The best parts of the book however,were Harper’s interviews with men. It was no holds barred (language alert) but it was the kind of thing women need to hear.Some of it left me incredulous, such as the repeated assertion by several men that Black women are sexually repressed:

“My ex acted like making love was a chore…like she was doing me a favor.”


“I made a request and she told me, “I’m not that kind of girl,’…and I said, ‘What are you, a nun?'”

Or my personal favorite:

“My ex said to me once, ‘If I did [the stuff] you asked me to do you’d think I was a ho.'”

Now if that isn’t a departure from the wanton “sistah” meme…

A few women accused black men of being sexist and misogynist:

Even if you have more education than them and make more money than them, Black men will still treat you as is you’re inferior to them.


How is it that so many black men grew up fatherless and worship their mothers but have so little respect for women?

That latter question is a perfectly valid one in my opinion.

A common complaint among the women was of spending years with a man without a commitment, only to have him marry the very next woman he dated within 6 months. Seemed like a valid complaint to this feminine brain, but the men weren’t having it:

It’s easy. The chick he left he wasn’t into..the next one he was; simple and done.

Or (language alert):

It’s really not that deep. Basically, if a man didn’t want you, then the exact reason why doesn’t even matter. I think women need to quit crying and stop trying to figure old stuff out. Take a cue from the man who left you and move the f**k on.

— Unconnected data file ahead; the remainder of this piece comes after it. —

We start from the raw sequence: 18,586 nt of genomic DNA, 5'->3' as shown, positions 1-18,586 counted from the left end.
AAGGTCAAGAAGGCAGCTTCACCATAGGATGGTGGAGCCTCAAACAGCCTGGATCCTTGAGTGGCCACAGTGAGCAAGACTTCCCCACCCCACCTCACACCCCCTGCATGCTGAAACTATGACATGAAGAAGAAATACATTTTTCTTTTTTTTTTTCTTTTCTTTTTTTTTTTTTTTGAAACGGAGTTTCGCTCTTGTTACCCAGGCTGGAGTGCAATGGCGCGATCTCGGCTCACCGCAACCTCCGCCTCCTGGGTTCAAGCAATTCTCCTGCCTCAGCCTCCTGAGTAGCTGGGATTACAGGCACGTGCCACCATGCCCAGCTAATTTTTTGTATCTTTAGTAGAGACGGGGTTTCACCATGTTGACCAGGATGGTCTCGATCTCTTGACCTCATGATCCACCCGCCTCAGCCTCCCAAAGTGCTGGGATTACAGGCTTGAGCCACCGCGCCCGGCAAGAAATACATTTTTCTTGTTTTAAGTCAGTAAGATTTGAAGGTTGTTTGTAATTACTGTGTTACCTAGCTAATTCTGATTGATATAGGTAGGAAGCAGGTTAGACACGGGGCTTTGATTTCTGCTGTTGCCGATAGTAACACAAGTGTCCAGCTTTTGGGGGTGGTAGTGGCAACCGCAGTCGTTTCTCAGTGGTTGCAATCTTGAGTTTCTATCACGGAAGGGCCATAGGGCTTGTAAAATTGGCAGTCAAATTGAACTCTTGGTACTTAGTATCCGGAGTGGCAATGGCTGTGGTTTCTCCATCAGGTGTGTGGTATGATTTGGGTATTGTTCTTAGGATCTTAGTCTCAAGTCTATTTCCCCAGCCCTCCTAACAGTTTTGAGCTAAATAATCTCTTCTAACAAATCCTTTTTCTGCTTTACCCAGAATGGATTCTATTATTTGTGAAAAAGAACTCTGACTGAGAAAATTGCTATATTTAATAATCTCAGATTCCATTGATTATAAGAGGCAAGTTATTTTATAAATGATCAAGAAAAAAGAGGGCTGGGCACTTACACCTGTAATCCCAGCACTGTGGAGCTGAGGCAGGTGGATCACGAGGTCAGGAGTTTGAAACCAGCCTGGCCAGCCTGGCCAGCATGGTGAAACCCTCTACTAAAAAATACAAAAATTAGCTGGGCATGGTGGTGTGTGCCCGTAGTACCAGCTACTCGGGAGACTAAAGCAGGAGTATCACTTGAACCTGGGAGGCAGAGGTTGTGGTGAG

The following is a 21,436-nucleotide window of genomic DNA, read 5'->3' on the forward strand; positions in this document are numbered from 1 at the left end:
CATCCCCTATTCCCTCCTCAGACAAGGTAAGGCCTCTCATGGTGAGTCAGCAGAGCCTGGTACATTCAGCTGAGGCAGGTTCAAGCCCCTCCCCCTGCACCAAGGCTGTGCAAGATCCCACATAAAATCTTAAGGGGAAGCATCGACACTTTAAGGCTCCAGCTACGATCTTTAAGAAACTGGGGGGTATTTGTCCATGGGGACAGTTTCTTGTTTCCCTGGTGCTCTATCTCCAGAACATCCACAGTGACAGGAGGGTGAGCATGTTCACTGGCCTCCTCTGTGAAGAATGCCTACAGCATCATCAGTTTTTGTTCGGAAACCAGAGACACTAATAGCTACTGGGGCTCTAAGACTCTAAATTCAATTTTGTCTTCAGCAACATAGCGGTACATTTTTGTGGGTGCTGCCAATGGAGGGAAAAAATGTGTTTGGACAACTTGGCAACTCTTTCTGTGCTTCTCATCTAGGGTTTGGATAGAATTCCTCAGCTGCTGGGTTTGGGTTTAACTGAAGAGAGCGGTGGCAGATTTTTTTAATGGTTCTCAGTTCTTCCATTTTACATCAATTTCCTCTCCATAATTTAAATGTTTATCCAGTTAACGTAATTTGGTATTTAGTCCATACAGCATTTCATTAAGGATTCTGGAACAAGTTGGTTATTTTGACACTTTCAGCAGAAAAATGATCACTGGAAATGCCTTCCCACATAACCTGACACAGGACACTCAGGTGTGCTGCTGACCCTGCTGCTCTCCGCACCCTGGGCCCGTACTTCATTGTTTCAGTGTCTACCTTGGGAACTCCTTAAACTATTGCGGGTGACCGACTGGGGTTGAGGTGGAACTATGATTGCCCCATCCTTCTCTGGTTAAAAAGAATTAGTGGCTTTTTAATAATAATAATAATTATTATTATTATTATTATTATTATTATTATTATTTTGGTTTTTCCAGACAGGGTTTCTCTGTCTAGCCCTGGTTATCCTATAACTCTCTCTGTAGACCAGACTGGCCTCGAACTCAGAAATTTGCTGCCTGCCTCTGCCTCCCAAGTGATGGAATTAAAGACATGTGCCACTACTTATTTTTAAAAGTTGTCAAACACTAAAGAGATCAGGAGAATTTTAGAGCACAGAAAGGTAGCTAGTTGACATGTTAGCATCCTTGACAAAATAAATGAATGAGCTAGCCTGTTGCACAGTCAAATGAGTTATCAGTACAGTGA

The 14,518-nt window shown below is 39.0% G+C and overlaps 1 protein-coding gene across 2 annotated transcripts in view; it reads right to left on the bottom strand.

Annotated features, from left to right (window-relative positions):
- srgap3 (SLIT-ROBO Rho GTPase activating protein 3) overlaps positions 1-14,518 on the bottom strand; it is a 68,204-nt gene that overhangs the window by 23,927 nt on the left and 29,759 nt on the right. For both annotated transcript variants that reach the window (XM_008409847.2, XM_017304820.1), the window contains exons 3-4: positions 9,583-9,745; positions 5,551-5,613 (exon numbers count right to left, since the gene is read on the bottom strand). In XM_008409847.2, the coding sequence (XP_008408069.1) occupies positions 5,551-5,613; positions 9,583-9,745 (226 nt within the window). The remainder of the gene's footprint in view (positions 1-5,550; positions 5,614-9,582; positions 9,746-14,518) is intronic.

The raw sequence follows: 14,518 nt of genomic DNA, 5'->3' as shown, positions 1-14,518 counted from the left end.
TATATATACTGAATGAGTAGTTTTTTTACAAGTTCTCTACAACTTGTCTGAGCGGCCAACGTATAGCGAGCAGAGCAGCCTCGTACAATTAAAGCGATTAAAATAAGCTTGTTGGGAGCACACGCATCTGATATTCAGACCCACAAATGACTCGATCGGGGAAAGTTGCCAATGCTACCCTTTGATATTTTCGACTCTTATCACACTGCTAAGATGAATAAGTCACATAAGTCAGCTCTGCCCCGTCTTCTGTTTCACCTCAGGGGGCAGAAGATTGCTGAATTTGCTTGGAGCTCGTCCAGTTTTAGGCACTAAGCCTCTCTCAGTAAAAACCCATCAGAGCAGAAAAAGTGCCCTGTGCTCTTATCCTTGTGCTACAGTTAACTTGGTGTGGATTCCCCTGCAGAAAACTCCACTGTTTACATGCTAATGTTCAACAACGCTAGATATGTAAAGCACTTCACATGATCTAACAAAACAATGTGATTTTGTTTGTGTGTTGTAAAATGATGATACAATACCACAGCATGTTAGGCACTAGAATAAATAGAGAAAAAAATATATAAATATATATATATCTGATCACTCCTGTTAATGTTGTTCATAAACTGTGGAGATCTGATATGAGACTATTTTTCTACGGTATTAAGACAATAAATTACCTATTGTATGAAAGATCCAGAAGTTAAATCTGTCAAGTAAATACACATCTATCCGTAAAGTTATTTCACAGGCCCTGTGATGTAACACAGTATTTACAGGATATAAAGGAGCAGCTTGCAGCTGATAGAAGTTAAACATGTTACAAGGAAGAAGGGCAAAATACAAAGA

Women need to really learn to accept that you can’t force a person to be in love with you or marry you, no matter how long you stick around. He just may not be feeling “it”, but that doesn’t mean there is something wrong with you.

Covering everything from the education divide to interracial relationships, there isn’t much here that Hill Harper doesn’t address, including his own struggles, such as they are.

Overall, the book left a lot be desired but the gems buried in the rubble were shiny and worth the dig. If I had to make a recommendation it would be that the women read only chapters of male interviews and men only read chapters of female interviews and skip all Harper’s attempts to lawyer his way through truth using egalitarian talking points.

Most of all though, is the fact that these issues are hardly unique to black men and women.

Grade: C+

Content advisory: If you’re only into reading these types of things from a Biblical perspective, skip this. If you have a problem with the occasional bit of salty language or a sexual reference, skip this. In truth, it’s not that bad when taken in the context of the entire book but it’s worth noting since most of the 10 followers here are Christians.




20 thoughts on “The Conversation

  1. Bike Bubba says:

    Sorry, but what’s going to stick with me is that the son of a psychiatrist and an anesthesiologist, one with three Ivy League degrees, apparently couldn’t figure out not to ask a girl for her phone number while he was out on a date with another girl. It just boggles the mind.

    Did he offer an answer to why men raised by women don’t respect them? It would be interesting to know if he came up with the answer our grandparents would have given us–when a boy watches his mother date and bed a series of men, he’ll not surprisingly come to the conclusion that it’s normal to love ’em and leave ’em.

    Maybe Grandma could figure that out unless she had an Ivy League degree or two. :^)